BRADFORD and Leeds – and the rest of West Yorkshire – was placed in the second tier of the Government’s new Covid alert system this week.

And whilst there was relief the area would not face the toughest restrictions, council leaders are warning against complacency – and calling on the Government for extra support.

The new Tier Two status equates to ‘high risk’, meaning residents will have to abide by the current national restrictions – plus extra rules on meeting-up with other households.

The ‘Rule of Six’ and social distancing must be maintained, and the ongoing 10pm curfew on the hospitality industry observed. Also, household mixing will be banned indoors, but will be permitted in outdoor areas, including private gardens.

All areas which were subject to local restrictions were automatically placed into the second tier, whilst Merseyside is the first area put into the third and highest tier.

Retail, schools and universities will remain open in all areas.

West Yorkshire’s council leaders are calling for urgent funding from the Government.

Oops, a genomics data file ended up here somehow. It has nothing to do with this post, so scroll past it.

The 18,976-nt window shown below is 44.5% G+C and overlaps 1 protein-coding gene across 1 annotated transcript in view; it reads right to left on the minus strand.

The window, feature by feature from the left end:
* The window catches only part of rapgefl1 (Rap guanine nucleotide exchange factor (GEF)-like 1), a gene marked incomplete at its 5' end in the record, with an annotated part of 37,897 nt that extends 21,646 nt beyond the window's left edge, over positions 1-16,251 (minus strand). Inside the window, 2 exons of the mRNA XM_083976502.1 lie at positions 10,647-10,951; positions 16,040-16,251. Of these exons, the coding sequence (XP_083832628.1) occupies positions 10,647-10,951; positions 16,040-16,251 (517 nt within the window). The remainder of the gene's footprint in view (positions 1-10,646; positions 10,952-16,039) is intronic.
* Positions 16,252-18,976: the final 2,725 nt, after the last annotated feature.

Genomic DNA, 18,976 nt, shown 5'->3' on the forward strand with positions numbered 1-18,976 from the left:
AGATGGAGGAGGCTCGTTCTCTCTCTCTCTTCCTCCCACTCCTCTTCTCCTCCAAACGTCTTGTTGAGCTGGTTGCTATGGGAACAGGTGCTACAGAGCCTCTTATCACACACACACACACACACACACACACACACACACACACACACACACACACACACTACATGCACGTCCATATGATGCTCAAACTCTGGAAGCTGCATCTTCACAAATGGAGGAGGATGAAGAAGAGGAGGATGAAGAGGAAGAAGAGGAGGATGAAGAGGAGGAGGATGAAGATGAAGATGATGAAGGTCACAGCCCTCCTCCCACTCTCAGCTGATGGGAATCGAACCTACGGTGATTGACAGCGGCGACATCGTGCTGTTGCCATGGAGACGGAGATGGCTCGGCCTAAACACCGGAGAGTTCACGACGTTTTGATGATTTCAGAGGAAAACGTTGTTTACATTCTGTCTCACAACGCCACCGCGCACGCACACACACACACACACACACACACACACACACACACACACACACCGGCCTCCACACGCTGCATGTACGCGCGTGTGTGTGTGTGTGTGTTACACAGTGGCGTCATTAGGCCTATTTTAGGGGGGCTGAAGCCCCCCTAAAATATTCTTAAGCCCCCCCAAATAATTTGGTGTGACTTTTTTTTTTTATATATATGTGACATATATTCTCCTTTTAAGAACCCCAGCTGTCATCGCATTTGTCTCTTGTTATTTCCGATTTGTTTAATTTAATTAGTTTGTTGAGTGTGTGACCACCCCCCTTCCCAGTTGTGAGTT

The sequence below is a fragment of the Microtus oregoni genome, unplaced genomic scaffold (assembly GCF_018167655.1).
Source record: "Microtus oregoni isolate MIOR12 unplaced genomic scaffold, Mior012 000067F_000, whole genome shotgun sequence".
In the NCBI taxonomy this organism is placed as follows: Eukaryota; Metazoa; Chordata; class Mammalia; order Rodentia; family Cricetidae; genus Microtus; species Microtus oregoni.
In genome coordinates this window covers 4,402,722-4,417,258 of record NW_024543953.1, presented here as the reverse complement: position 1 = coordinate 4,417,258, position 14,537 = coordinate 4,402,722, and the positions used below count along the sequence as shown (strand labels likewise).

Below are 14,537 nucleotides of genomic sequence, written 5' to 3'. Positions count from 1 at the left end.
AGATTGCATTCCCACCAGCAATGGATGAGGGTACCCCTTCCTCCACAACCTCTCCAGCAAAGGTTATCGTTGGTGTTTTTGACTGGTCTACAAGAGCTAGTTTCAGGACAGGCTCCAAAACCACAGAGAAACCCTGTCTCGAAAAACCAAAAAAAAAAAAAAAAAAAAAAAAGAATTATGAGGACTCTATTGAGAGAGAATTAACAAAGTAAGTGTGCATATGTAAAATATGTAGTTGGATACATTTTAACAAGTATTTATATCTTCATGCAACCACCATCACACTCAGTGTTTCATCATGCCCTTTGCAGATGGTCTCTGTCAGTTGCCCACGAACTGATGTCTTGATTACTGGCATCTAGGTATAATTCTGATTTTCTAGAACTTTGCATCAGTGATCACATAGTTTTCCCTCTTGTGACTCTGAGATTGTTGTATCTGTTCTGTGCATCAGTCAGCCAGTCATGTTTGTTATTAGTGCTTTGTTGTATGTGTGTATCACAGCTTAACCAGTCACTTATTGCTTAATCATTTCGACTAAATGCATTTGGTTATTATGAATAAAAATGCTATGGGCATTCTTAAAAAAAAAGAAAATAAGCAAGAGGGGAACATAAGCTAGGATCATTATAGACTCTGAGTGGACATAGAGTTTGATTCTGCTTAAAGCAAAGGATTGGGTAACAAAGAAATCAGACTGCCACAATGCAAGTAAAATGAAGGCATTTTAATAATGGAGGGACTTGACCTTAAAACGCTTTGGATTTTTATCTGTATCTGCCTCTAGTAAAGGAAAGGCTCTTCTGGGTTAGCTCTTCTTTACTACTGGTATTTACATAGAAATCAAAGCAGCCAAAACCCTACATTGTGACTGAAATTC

They have asked for a package of support to help reduce the spread of the virus and protect jobs and businesses.

The leaders – including Bradford Council’s Susan Hinchcliffe and Leeds Council’s Judith Blake – are seeking:

• An enhanced Local Restrictions Support Grant providing grants of up to £5,000 every three weeks for retail, leisure and hospitality businesses that have lost at least 25 per cent of their income

• The continuation of furlough with the Government contributing to wages – a measure they say could support 113,000 jobs, and

• £3.7 million to support the expansion of the Covid Recovery Grants Scheme for businesses reopening and adapting

They have also asked for £30 million to support further local targeted measures to tackle the spread of the virus through local contact-tracing, community engagement, enforcement, support for those self-isolating and other measures.

And the leaders have set out their commitment to retain £47 million in grants already issued, to implement local health and economic measures with immediate effect.

In a joint statement, they said: “Although we have avoided Tier Three status at this moment, we are far from complacent. Efforts to contain the Covid-19 pandemic must be locally-led and properly funded.”